Be cautious conceding putts – one nice element of the match play format is the ability to concede putts. As a player, go into your match planning to hole every putt. With that mindset, you will be pleased when your opponent offers a conceded putt. Be careful when giving your opponent a conceded putt. If you continually give putts (especially early in the round), the opponent may expect that you will continue to concede putts. A great strategy is to give a few putts early in the round, then make the opponent hole all putts as the round continues. A missed putt could make a difference in the outcome of the match so keep that in mind when conceding putts.
By knowing some simple match play strategies and trying them during your next match, you may be able to win your match.
In a few weeks, the eight EWGA Cup Regional Qualifiers will take place at six venues nationwide in the month of September. Four teams from each Regional Qualifier will advance to the EWGA Cup Finals at the Westin Mission Hills Resort on November 11-12 in Rancho Mirage, California. As you are getting ready for the Regional Qualifiers, here are some important Match Play Rules to remember as you prepare for competition.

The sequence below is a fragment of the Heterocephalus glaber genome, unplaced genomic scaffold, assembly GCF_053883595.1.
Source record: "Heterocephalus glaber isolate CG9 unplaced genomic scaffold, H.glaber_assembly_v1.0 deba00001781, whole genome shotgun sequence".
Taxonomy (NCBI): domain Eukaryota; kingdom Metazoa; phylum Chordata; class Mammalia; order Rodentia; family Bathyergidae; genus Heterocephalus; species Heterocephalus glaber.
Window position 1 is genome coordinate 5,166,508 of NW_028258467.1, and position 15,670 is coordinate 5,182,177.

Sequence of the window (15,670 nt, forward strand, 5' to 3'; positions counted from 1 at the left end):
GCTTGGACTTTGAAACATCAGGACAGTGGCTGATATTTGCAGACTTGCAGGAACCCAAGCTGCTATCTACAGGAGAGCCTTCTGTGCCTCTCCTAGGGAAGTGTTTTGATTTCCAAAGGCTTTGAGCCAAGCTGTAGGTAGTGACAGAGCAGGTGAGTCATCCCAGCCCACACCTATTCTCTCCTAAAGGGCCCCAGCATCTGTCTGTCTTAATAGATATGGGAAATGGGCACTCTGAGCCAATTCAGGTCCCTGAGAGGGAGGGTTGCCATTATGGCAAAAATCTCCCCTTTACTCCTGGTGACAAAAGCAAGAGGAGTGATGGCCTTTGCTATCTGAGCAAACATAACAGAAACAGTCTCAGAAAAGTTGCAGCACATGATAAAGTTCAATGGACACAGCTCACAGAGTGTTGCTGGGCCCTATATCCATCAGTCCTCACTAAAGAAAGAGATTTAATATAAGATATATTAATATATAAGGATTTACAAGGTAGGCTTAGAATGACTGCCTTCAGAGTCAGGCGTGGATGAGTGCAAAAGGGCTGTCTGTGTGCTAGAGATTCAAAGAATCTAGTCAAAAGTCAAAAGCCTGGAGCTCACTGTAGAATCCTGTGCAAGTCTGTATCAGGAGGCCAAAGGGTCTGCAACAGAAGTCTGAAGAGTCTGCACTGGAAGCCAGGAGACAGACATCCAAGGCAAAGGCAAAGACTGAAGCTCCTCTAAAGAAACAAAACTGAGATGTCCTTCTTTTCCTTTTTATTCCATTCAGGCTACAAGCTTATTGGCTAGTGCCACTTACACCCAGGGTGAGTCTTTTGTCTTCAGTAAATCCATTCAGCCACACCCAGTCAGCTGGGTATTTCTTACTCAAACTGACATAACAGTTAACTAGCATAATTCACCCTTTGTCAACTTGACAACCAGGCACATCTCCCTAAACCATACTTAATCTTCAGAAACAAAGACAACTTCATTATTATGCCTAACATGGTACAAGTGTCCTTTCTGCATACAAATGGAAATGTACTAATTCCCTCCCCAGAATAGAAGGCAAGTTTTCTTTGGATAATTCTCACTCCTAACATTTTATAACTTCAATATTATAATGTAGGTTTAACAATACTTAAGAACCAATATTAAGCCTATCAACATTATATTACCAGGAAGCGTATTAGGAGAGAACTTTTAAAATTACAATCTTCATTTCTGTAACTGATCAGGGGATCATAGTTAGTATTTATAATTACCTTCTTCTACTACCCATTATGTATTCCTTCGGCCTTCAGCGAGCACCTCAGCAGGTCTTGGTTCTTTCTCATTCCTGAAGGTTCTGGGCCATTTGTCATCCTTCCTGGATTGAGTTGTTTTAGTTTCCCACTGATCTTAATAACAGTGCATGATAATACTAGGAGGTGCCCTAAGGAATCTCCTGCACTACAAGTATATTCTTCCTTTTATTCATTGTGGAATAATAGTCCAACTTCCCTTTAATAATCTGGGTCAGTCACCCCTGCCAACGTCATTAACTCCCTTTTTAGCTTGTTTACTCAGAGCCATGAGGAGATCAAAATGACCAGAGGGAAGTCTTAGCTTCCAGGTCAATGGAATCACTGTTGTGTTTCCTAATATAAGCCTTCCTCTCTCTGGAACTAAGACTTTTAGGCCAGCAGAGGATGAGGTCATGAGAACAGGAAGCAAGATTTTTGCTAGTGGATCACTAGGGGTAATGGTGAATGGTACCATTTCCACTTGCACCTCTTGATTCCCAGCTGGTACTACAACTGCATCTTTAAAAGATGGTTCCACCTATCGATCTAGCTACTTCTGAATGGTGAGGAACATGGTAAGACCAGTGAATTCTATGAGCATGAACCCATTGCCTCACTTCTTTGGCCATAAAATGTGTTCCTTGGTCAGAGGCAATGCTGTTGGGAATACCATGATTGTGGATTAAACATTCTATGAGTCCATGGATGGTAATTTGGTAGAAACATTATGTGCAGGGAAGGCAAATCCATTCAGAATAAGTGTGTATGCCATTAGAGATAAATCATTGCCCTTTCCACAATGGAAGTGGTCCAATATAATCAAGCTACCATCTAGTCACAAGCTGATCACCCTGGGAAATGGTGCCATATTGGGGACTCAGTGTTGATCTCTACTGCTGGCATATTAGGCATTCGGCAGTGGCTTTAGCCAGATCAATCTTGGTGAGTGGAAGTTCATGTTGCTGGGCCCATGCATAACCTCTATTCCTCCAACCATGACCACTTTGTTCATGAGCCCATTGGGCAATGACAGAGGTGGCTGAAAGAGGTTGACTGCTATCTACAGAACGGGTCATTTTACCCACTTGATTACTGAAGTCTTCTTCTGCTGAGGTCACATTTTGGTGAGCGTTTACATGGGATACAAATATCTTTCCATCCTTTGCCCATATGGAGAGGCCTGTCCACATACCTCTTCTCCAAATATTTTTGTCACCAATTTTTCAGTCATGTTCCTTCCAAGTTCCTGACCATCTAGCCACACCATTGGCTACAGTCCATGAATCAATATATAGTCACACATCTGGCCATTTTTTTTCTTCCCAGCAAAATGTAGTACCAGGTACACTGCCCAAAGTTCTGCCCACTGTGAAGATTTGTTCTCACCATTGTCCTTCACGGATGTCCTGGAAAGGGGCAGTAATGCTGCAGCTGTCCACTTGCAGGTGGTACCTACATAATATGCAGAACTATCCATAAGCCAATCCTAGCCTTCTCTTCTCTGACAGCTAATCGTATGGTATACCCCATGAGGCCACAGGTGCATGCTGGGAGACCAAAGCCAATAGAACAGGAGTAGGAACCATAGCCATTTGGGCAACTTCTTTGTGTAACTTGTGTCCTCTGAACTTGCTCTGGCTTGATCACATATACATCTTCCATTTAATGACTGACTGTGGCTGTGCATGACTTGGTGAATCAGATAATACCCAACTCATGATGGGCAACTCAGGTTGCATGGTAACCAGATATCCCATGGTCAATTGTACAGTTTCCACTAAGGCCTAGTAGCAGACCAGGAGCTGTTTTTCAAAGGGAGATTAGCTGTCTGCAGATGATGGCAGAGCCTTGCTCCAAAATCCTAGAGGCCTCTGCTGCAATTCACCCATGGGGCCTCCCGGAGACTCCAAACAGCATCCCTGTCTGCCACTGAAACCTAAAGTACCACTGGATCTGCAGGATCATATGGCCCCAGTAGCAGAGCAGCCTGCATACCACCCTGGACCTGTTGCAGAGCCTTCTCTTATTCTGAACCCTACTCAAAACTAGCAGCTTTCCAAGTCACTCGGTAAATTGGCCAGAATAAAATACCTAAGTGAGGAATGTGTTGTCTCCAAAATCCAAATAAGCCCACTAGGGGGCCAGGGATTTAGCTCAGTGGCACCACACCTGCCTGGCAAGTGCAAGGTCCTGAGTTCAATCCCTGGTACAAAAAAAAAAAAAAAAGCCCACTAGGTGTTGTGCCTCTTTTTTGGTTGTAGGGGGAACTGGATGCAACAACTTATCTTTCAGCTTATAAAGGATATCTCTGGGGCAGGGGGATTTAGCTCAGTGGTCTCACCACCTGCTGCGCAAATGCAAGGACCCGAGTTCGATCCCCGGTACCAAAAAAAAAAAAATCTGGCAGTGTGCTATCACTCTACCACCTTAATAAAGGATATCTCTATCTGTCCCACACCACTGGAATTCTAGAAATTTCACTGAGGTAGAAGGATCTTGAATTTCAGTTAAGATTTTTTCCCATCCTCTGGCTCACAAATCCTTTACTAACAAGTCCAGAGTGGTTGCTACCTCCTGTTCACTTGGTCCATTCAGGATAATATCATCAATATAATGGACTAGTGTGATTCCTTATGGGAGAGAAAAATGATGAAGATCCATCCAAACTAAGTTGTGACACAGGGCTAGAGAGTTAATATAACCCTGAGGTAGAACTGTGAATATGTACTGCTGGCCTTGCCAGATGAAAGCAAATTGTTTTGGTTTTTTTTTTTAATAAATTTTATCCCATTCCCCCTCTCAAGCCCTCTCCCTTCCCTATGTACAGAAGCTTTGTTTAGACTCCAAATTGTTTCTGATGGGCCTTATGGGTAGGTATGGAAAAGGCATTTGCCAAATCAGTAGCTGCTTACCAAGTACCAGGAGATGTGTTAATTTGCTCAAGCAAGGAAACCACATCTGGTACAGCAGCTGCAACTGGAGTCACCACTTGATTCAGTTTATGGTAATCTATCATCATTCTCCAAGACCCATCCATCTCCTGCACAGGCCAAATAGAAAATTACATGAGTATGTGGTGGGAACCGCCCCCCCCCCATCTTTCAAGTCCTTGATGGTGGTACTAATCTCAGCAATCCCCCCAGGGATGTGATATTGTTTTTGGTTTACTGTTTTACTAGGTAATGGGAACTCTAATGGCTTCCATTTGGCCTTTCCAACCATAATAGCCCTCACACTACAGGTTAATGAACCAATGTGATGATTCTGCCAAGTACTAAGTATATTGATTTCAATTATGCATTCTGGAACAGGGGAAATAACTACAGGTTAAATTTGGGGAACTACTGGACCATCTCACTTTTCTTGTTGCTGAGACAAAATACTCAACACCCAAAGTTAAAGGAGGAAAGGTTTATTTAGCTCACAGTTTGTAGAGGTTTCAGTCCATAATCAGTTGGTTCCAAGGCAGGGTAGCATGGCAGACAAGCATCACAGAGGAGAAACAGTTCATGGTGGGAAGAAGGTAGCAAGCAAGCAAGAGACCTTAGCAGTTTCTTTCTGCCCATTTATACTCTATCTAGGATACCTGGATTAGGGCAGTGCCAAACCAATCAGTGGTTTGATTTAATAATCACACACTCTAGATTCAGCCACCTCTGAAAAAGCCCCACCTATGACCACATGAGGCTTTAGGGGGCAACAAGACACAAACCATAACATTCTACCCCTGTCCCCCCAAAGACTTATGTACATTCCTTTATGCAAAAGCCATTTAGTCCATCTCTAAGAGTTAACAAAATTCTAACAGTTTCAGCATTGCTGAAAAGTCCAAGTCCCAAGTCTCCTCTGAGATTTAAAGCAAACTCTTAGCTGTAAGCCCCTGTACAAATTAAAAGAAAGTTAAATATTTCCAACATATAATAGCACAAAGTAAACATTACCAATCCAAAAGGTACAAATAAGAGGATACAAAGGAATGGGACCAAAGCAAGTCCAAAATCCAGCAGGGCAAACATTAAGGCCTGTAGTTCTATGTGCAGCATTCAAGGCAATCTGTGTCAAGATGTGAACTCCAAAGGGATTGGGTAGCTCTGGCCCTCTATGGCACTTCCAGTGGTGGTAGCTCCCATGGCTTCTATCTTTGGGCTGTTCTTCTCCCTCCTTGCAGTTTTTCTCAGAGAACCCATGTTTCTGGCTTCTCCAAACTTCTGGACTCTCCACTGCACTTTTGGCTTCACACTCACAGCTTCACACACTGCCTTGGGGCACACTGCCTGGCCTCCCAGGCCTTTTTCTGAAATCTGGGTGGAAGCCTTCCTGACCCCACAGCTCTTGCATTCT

Match Play: Match Play is a format of play that is scored in a hole-by-hole competition. The side that holes its ball in fewer strokes than its opponent wins that particular hole. In a handicap competition, the side with the lowest net score wins the hole.
Winning: The side that wins the most holes, wins the match. When a side has won more holes than there are holes remaining, the match has been won. Therefore a match can be won before all 18 holes have been played. For example, if you win the first 10 holes, you’ve won the match because there are only 8 holes left to play.
In The EWGA Cup, each winning match is awarded 1 point toward the team total and halved matches are awarded ½ a point.